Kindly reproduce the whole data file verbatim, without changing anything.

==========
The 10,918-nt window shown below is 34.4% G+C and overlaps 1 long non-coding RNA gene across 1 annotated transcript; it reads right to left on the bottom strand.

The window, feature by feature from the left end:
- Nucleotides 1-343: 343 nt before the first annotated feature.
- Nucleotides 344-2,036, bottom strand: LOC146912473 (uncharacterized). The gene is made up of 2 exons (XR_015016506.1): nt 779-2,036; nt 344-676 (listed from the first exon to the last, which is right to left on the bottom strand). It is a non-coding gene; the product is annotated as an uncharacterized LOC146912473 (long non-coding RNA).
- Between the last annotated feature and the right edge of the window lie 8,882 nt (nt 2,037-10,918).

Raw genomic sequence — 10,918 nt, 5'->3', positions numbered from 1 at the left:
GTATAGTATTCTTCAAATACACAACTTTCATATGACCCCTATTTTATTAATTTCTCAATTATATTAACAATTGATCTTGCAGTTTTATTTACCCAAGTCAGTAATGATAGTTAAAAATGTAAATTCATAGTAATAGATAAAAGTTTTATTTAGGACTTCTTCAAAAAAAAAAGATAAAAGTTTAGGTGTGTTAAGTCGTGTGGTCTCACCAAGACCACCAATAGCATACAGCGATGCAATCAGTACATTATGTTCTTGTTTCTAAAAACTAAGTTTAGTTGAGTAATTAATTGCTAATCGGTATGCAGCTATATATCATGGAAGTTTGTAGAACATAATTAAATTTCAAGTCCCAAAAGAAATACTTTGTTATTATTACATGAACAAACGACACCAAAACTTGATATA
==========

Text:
The 10,918-nt window shown below is 34.4% G+C and overlaps 1 long non-coding RNA gene across 1 annotated transcript; it reads right to left on the bottom strand.

The window, feature by feature from the left end:
- Nucleotides 1-343: 343 nt before the first annotated feature.
- Nucleotides 344-2,036, bottom strand: LOC146912473 (uncharacterized). The gene is made up of 2 exons (XR_015016506.1): nt 779-2,036; nt 344-676 (listed from the first exon to the last, which is right to left on the bottom strand). It is a non-coding gene; the product is annotated as an uncharacterized LOC146912473 (long non-coding RNA).
- Between the last annotated feature and the right edge of the window lie 8,882 nt (nt 2,037-10,918).

Raw genomic sequence — 10,918 nt, 5'->3', positions numbered from 1 at the left:
GTATAGTATTCTTCAAATACACAACTTTCATATGACCCCTATTTTATTAATTTCTCAATTATATTAACAATTGATCTTGCAGTTTTATTTACCCAAGTCAGTAATGATAGTTAAAAATGTAAATTCATAGTAATAGATAAAAGTTTTATTTAGGACTTCTTCAAAAAAAAAAGATAAAAGTTTAGGTGTGTTAAGTCGTGTGGTCTCACCAAGACCACCAATAGCATACAGCGATGCAATCAGTACATTATGTTCTTGTTTCTAAAAACTAAGTTTAGTTGAGTAATTAATTGCTAATCGGTATGCAGCTATATATCATGGAAGTTTGTAGAACATAATTAAATTTCAAGTCCCAAAAGAAATACTTTGTTATTATTACATGAACAAACGACACCAAAACTTGATATA